A study conducted at the San Francisco VA Medical Center (SFVAMC)has demonstrated that omega-6 fatty acids such as the fat found in cornoil promote the growth of prostate tumor cells in the laboratory. Thestudy also identifies a potential new molecular target for anti-tumordrugs: an enzyme known as cPLA2, which plays a key role in the chainleading from omega-6 fatty acids to prostate tumor cell growth.
The study was led by Millie Hughes-Fulford, PhD, director of theLaboratory of Cell Growth at SFVAMC and scientific advisor to the U.S.Undersecretary of Health for the Department of Veterans Affairs. It isbeing published in the September 2005 issue of Carcinogenesis, and iscurrently available online.
Working with human prostate cancer cells in tissue culture,Hughes-Fulford and her fellow researchers identified for the first timea direct chain of causation: When introduced into prostate tumor cellsin culture, omega-6 fatty acid causes the production of cPLA2, whichthen causes the production of the enzyme COX2. In turn, COX2 stimulatesthe release of PGE2, a hormone-like molecule that promotes cell growth.
"What's important about this is that omega-6 fatty acids are foundin corn oil and most of the oils used in bakery goods," saysHughes-Fulford, who is also an adjunct professor of medicine at theUniversity of California, San Francisco (UCSF). "Which means that ifyou're eating a diet high in omega-6 fatty acids, it's possible thatyou're turning on this cancer cascade, which has been shown to be acommon denominator in the growth of prostate, colorectal, and somebreast cancers."
The study points out that 60 years ago in the United States, thedietary ratio of omega-6 to omega-3, a beneficial fatty acid, was 1 to2. Today, the ratio is 25 to 1. Over that same 60 years, the incidenceof prostate cancer in the U.S. has increased steadily.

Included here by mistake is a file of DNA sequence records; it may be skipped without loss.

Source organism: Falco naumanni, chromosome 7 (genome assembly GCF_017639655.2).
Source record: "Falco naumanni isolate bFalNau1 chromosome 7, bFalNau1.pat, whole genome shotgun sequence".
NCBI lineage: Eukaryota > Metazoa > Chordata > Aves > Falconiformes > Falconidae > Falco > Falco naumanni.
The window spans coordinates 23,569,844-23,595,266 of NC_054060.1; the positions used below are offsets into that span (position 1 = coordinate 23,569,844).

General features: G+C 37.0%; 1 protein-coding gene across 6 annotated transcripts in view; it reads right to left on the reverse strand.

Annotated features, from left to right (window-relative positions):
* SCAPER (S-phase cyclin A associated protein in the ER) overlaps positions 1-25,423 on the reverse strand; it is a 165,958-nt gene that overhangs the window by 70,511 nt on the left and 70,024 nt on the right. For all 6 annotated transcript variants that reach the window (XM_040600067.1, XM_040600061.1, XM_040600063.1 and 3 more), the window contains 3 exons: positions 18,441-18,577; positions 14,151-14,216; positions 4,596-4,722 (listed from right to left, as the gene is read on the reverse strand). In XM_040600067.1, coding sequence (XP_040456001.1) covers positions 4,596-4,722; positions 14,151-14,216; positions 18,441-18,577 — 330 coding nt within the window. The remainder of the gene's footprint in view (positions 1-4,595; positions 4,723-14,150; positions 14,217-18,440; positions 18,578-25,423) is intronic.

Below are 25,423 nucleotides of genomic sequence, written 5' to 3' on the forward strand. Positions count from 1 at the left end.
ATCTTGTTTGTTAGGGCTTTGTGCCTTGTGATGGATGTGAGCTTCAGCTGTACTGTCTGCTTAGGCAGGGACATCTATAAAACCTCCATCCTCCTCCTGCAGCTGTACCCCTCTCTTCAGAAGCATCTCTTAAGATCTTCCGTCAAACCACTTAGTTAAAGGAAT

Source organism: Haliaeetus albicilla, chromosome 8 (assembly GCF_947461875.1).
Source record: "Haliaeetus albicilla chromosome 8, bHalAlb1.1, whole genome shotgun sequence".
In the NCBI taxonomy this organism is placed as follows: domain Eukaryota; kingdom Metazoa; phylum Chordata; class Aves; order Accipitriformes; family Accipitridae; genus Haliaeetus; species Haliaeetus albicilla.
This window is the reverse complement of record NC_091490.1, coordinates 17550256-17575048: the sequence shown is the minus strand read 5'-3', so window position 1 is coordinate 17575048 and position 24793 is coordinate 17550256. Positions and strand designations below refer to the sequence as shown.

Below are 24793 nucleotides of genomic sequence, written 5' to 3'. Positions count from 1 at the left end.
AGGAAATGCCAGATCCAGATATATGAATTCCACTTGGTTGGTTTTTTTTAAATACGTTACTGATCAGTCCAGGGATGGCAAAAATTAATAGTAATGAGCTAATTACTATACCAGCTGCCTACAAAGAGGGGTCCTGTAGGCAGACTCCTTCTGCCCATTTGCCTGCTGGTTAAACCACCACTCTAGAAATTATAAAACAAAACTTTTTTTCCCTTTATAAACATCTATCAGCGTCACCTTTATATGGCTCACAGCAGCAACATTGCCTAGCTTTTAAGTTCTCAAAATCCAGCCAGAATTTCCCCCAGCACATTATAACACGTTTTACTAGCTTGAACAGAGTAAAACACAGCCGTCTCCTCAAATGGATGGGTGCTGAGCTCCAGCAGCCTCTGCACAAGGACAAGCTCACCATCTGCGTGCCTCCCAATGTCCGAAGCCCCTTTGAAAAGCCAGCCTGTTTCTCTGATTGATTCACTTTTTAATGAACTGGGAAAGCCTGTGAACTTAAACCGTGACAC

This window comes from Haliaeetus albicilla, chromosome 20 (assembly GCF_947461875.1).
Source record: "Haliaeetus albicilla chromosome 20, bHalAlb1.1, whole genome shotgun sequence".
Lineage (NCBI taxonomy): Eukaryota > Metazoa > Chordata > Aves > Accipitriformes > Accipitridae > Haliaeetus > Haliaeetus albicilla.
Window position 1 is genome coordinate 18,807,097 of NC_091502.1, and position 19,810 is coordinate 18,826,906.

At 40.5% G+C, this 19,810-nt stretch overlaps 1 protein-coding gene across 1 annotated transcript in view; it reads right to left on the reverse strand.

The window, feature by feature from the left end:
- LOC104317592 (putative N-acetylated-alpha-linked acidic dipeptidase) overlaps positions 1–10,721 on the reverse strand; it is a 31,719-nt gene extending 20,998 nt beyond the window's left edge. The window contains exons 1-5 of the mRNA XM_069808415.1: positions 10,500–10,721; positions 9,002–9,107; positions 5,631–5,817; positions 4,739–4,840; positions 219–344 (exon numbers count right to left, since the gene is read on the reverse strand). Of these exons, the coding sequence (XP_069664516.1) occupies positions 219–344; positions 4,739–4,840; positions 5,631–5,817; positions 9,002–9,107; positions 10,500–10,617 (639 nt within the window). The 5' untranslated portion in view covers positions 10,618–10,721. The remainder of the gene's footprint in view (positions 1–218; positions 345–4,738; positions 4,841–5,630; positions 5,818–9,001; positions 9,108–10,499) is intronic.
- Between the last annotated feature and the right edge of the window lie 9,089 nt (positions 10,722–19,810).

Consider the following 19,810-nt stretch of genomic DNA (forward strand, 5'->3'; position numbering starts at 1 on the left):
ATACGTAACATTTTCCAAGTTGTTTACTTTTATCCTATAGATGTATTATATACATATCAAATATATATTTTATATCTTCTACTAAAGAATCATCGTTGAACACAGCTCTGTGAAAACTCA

Hughes-Fulford also found that flurbiprofen, a non-steroidalanti-inflammatory drug commonly prescribed for arthritis, blocked theproduction of cPLA2 and broke the chain leading to cell growth. Thismeans, she says, that new drugs might be developed that couldspecifically target cPLA2 and prevent COX2 from being released.
"COX2 has been implicated in the growth of many types of tumors,"she notes. "So if you can find a way to block that cascade in thetumor, starting with cPLA2, you might have a new way of modifying orslowing tumor growth."
Hughes-Fulford points out that cPLA2 inhibitors would avoid theproblems inherent in the class of drugs known as COX2 inhibitors. Thesedrugs have been shown to be effective against tumor growth as well asin treating the pain associated with inflammatory conditions such asarthritis, but have been implicated in increased risk of cardiovascularproblems in people who take them regularly. "COX2 inhibitors alsoinhibit prostacyclins, which are enzymes that are beneficial to theheart, and cPLA2 inhibitors would not affect those," she explains.
In future research, Hughes-Fulford will be looking at the overalleffect of different types of fatty acids on different tumor types incell lines as well as human biopsies. She plans a study that willcorrelate type of fatty acid with tumor stage and grade in order toobtain a clearer picture of specific effects of different fats on tumorprogression.
Co-authors of the study were Raymond R. Tjandrawinata, PhD, of UCSF,Chai-Fei Li, BA, of SFVAMC, and Sina Sayyah, BA, of SFVAMC and UCSF.
The research was funded by awards from the U.S. Department ofVeterans Affairs and in part by grants from the National Aeronauticsand Space Administration. Funding was administered by the NorthernCalifornia Institute for Research and Education (NCIRE).
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